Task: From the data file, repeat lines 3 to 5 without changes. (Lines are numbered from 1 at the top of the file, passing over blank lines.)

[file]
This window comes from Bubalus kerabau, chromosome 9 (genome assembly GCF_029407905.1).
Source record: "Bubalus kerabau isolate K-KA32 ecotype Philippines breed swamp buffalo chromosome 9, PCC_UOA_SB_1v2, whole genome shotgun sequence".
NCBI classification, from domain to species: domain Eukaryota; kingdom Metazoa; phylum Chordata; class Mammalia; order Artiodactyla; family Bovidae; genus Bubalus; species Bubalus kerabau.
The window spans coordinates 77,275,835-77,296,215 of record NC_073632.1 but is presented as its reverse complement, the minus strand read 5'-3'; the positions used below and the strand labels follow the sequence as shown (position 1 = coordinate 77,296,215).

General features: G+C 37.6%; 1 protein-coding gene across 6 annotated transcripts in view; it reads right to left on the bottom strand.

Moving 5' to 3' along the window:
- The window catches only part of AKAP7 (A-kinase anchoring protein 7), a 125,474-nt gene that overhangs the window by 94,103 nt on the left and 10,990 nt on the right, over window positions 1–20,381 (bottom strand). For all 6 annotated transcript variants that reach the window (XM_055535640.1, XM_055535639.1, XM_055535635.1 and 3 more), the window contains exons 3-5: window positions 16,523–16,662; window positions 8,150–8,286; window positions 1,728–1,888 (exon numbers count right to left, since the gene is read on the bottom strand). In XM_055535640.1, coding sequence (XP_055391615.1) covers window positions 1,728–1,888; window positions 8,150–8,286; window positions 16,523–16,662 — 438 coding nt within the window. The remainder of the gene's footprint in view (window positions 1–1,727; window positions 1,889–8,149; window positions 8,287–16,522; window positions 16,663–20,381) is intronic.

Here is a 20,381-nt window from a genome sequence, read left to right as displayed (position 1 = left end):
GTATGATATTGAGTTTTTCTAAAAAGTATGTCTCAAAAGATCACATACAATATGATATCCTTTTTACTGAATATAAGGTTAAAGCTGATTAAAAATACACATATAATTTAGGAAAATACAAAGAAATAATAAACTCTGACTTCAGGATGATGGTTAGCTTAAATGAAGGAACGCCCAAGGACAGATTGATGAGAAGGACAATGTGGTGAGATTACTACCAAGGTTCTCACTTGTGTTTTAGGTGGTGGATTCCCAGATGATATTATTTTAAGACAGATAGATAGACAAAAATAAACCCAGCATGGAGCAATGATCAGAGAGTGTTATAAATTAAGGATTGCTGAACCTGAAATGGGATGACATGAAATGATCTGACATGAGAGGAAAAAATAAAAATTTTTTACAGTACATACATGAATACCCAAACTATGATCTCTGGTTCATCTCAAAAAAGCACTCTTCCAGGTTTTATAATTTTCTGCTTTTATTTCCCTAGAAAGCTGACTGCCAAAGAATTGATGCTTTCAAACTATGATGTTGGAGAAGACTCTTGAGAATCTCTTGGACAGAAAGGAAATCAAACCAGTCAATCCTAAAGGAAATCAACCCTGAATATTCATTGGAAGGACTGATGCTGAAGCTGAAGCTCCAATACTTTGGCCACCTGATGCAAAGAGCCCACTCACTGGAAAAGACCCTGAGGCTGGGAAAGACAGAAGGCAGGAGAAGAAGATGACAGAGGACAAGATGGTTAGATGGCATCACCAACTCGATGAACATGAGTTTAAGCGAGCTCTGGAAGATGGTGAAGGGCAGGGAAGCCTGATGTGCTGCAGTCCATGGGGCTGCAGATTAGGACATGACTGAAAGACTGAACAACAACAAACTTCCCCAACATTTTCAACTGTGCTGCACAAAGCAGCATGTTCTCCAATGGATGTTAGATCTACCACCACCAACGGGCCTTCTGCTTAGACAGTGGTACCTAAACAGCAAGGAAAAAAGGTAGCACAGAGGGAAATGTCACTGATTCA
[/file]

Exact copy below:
NCBI classification, from domain to species: domain Eukaryota; kingdom Metazoa; phylum Chordata; class Mammalia; order Artiodactyla; family Bovidae; genus Bubalus; species Bubalus kerabau.
The window spans coordinates 77,275,835-77,296,215 of record NC_073632.1 but is presented as its reverse complement, the minus strand read 5'-3'; the positions used below and the strand labels follow the sequence as shown (position 1 = coordinate 77,296,215).

General features: G+C 37.6%; 1 protein-coding gene across 6 annotated transcripts in view; it reads right to left on the bottom strand.